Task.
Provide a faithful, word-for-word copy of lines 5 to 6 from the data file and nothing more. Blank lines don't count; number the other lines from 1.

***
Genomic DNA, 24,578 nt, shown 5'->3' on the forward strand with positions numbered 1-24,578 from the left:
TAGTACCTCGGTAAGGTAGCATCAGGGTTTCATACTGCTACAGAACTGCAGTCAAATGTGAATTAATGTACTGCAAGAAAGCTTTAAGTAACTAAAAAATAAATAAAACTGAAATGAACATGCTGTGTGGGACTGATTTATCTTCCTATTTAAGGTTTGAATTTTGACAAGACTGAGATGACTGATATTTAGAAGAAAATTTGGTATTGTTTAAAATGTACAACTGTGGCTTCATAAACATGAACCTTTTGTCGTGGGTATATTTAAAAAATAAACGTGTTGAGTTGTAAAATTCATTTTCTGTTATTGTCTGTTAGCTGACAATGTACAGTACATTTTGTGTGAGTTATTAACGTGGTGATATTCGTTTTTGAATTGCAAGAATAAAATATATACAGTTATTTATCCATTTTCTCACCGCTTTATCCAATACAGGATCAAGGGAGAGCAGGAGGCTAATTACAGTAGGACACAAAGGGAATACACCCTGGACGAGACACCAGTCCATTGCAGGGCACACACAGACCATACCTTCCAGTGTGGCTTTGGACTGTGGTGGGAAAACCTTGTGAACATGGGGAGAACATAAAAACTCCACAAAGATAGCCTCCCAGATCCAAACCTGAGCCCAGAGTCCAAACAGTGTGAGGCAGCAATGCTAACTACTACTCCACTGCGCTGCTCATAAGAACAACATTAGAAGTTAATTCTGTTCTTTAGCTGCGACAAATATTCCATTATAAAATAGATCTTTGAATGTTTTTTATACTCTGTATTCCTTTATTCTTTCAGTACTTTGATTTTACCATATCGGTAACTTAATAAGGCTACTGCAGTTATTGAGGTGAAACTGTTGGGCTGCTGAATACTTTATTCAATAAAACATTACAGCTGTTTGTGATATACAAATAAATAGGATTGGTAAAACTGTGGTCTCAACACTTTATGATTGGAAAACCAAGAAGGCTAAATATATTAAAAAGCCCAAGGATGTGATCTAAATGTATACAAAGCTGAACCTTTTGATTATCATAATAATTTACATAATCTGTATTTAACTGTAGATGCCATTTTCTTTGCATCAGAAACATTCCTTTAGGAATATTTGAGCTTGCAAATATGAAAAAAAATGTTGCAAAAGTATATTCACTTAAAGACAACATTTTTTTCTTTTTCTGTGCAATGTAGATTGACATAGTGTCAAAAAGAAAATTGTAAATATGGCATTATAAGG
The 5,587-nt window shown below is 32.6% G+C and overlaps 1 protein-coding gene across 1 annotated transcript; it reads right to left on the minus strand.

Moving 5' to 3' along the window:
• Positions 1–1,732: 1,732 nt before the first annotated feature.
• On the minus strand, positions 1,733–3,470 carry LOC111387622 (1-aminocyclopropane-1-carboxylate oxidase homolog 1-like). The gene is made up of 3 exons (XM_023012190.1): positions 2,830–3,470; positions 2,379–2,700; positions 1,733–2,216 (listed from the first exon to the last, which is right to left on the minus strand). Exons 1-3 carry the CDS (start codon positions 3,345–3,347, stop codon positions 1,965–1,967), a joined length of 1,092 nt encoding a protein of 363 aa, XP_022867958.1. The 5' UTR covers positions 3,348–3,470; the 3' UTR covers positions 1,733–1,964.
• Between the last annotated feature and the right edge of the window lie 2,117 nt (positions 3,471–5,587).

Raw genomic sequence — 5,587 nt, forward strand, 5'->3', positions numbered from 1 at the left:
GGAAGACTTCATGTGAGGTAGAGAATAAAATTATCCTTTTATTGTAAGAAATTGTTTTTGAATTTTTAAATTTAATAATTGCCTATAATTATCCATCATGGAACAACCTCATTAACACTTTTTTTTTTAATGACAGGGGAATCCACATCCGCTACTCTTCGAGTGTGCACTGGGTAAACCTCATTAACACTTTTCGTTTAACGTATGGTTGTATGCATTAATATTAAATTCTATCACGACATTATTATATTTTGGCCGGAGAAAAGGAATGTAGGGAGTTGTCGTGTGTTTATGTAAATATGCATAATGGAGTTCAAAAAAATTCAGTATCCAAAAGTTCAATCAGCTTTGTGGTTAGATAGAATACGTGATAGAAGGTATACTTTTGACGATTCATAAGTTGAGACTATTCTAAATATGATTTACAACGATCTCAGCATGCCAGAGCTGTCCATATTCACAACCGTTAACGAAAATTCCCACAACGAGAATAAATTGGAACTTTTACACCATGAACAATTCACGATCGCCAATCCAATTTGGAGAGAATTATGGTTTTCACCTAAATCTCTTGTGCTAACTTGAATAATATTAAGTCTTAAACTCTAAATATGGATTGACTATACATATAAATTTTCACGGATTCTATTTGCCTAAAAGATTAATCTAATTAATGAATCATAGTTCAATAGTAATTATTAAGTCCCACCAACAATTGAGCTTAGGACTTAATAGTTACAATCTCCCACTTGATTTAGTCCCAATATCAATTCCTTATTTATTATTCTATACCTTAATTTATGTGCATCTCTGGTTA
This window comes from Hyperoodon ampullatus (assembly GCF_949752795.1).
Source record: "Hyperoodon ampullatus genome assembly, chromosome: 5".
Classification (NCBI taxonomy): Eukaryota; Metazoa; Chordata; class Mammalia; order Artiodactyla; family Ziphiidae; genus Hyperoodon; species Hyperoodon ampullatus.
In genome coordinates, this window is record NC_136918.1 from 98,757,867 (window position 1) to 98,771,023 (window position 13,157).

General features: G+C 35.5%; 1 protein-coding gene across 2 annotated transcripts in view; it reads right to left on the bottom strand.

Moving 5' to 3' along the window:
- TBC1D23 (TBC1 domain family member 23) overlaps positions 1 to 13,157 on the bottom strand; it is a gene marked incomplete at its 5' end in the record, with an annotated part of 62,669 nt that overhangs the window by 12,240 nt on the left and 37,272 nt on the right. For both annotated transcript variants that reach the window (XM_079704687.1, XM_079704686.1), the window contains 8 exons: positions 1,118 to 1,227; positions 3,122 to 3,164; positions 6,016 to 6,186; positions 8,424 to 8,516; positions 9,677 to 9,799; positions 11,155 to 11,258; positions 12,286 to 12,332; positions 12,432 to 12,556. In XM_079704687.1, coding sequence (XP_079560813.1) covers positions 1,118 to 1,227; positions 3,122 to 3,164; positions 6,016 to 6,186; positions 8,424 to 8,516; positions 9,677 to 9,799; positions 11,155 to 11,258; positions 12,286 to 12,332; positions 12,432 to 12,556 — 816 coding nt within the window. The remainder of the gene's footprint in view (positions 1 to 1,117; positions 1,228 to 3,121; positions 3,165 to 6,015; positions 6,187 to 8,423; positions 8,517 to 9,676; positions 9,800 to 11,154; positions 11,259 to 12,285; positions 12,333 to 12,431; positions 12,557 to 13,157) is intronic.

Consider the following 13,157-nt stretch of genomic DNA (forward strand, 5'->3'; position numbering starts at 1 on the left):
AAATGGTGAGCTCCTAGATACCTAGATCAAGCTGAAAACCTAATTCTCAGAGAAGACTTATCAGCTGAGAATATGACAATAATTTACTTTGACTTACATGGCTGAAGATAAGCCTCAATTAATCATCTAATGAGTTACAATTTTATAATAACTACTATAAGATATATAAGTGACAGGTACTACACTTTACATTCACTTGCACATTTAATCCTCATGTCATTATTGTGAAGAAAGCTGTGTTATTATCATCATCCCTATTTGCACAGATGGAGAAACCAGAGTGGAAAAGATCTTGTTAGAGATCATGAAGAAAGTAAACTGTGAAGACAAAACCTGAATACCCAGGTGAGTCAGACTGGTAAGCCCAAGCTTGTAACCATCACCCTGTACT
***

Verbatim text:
• Positions 1–1,732: 1,732 nt before the first annotated feature.
• On the minus strand, positions 1,733–3,470 carry LOC111387622 (1-aminocyclopropane-1-carboxylate oxidase homolog 1-like). The gene is made up of 3 exons (XM_023012190.1): positions 2,830–3,470; positions 2,379–2,700; positions 1,733–2,216 (listed from the first exon to the last, which is right to left on the minus strand). Exons 1-3 carry the CDS (start codon positions 3,345–3,347, stop codon positions 1,965–1,967), a joined length of 1,092 nt encoding a protein of 363 aa, XP_022867958.1. The 5' UTR covers positions 3,348–3,470; the 3' UTR covers positions 1,733–1,964.